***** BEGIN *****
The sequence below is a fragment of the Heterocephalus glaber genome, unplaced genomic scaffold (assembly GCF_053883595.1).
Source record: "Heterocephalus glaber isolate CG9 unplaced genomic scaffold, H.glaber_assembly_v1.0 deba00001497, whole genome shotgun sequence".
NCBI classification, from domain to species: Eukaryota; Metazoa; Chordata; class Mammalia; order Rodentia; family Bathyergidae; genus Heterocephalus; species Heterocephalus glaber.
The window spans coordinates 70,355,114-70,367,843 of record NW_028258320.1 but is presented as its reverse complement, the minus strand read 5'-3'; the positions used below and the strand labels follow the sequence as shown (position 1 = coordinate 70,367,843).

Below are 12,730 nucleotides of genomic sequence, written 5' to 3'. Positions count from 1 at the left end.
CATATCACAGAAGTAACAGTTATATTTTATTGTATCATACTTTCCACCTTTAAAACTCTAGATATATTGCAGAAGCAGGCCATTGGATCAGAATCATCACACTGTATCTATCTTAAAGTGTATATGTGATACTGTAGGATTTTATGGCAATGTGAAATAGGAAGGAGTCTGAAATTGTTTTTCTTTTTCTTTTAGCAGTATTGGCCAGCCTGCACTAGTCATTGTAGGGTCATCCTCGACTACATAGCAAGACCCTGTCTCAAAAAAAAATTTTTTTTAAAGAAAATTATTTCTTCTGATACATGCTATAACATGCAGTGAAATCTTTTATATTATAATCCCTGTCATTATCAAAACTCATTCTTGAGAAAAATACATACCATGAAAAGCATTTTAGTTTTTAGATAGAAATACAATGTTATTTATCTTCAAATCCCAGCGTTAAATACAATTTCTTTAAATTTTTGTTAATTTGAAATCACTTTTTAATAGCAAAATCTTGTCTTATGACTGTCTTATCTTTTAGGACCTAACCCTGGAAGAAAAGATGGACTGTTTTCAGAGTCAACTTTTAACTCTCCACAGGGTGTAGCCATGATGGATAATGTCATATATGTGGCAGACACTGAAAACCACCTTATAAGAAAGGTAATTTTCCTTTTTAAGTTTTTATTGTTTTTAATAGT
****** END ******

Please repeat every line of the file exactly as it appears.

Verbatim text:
The sequence below is a fragment of the Heterocephalus glaber genome, unplaced genomic scaffold (assembly GCF_053883595.1).
Source record: "Heterocephalus glaber isolate CG9 unplaced genomic scaffold, H.glaber_assembly_v1.0 deba00001497, whole genome shotgun sequence".
NCBI classification, from domain to species: Eukaryota; Metazoa; Chordata; class Mammalia; order Rodentia; family Bathyergidae; genus Heterocephalus; species Heterocephalus glaber.
The window spans coordinates 70,355,114-70,367,843 of record NW_028258320.1 but is presented as its reverse complement, the minus strand read 5'-3'; the positions used below and the strand labels follow the sequence as shown (position 1 = coordinate 70,367,843).

Below are 12,730 nucleotides of genomic sequence, written 5' to 3'. Positions count from 1 at the left end.
CATATCACAGAAGTAACAGTTATATTTTATTGTATCATACTTTCCACCTTTAAAACTCTAGATATATTGCAGAAGCAGGCCATTGGATCAGAATCATCACACTGTATCTATCTTAAAGTGTATATGTGATACTGTAGGATTTTATGGCAATGTGAAATAGGAAGGAGTCTGAAATTGTTTTTCTTTTTCTTTTAGCAGTATTGGCCAGCCTGCACTAGTCATTGTAGGGTCATCCTCGACTACATAGCAAGACCCTGTCTCAAAAAAAAATTTTTTTTAAAGAAAATTATTTCTTCTGATACATGCTATAACATGCAGTGAAATCTTTTATATTATAATCCCTGTCATTATCAAAACTCATTCTTGAGAAAAATACATACCATGAAAAGCATTTTAGTTTTTAGATAGAAATACAATGTTATTTATCTTCAAATCCCAGCGTTAAATACAATTTCTTTAAATTTTTGTTAATTTGAAATCACTTTTTAATAGCAAAATCTTGTCTTATGACTGTCTTATCTTTTAGGACCTAACCCTGGAAGAAAAGATGGACTGTTTTCAGAGTCAACTTTTAACTCTCCACAGGGTGTAGCCATGATGGATAATGTCATATATGTGGCAGACACTGAAAACCACCTTATAAGAAAGGTAATTTTCCTTTTTAAGTTTTTATTGTTTTTAATAGT